Osteoporosis & Nutrition

I am not going to preach:

Everyone knows that nutrition is vital to health as well as lifestyle and exercise. So it would not be right of me to tell you all that you should be doing. However, what I am going to tell you is that there are certain things you should take and certain things to avoid if you have conditions such as Osteoporosis.  First frightening statistics on this condition.

Left: Normal bone. Right: Osteoporotic bone

What is Osteoporosis

Osteoporosis is a bone disease that occurs when the body loses too much bone, makes too little bone, or both. As a result, bones become weak and may break from a fall or, in serious cases, from sneezing or minor bumps.

Osteoporosis means “porous bone.” Viewed under a microscope, healthy bone looks like a honeycomb. When osteoporosis occurs, the holes and spaces in the honeycomb are much larger than in healthy bone. Osteoporotic bones have lost density or mass and contain abnormal tissue structure. As bones become less dense, they weaken and are more likely to break. If you’re 50 or older and have broken a                                                 bone, ask your doctor or healthcare provider about a bone density test.

One thing I did not know about osteoporosis is that it can develop from an injury sustained at a much earlier age, and the bone degenerates over time. In other words, Injury can lead to osteoporosis and osteoporosis can cause injury.

Osteoporosis is Common

Around the world, 1 in 3 women and 1 in 5 men aged fifty years and over are at risk of an osteoporotic fracture. An osteoporotic fracture is estimated to occur every 3 seconds. The most common fractures associated with osteoporosis occur at the hip, spine, and wrist. The likelihood of these fractures occurring, particularly at the hip and spine, increases with age in both women and men.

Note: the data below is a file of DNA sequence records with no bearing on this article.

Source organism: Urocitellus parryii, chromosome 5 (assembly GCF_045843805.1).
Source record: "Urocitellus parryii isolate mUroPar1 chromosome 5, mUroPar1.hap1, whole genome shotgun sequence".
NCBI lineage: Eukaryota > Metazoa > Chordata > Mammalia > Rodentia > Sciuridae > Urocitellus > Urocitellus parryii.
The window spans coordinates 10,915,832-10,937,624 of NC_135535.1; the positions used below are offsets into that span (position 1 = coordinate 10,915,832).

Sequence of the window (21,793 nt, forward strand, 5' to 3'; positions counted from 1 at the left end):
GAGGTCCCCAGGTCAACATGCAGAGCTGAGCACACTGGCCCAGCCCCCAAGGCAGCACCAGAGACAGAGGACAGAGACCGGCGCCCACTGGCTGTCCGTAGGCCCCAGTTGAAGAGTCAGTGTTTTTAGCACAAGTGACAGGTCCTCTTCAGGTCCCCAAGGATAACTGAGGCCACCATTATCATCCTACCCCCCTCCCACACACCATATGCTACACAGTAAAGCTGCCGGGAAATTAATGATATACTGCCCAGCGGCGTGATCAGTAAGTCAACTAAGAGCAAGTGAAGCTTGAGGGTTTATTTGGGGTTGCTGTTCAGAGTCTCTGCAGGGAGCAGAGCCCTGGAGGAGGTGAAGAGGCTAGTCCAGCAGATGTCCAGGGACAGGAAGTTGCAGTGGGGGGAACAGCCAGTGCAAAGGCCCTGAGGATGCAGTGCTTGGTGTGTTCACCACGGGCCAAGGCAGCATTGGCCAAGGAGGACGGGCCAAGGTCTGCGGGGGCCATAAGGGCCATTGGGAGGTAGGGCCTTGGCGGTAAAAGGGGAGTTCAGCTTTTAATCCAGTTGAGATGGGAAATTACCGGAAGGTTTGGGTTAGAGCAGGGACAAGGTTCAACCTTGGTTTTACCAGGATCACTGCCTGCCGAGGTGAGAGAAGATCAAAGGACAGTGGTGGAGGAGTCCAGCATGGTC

Osteoporosis is Serious

Breaking a bone is a serious complication of osteoporosis, especially with older patients. Osteoporotic bone breaks are most likely to occur in the hip, spine, or wrist, but other bones can break too. In addition to causing permanent pain, osteoporosis causes some patients to lose height. When osteoporosis affects vertebrae or the bones of the spine, it often leads to a stooped or hunched posture.

Osteoporosis may limit mobility, which often leads to feelings of isolation or depression. Additionally, twenty percent of seniors who break a hip die within one year from either complication related to the broken bone itself or the surgery to repair it. Many patients require long-term nursing home care.

Osteoporosis is costly

Osteoporosis is responsible for two million broken bones and $19 billion in related costs every year. By 2025, experts predict that osteoporosis will be responsible for approximately three million fractures and $25.3 billion in costs annually only in America.

Osteoporosis Can Sneak up on You

Osteoporosis is often called a silent disease because one can’t feel bones weakening. Breaking a bone is often the first sign of osteoporosis or a patient may notice that he or she is getting shorter or their upper back is curving forward. If you are experiencing height loss or your spine is curving, be sure to consult your doctor or healthcare professional immediately

Supplementation & Lifestyle

Calcium and vitamin D supplements can be prescribed to ensure the maximum effectiveness of your medication. You should be aware that attention to lifestyle factors (including risk factors, nutrition, and exercise) plays an important role in treatment and prevention.

Of course, when you go to your health professional they may well prescribe drugs to treat the most severe cases. But these drugs alone will NOT be the answer.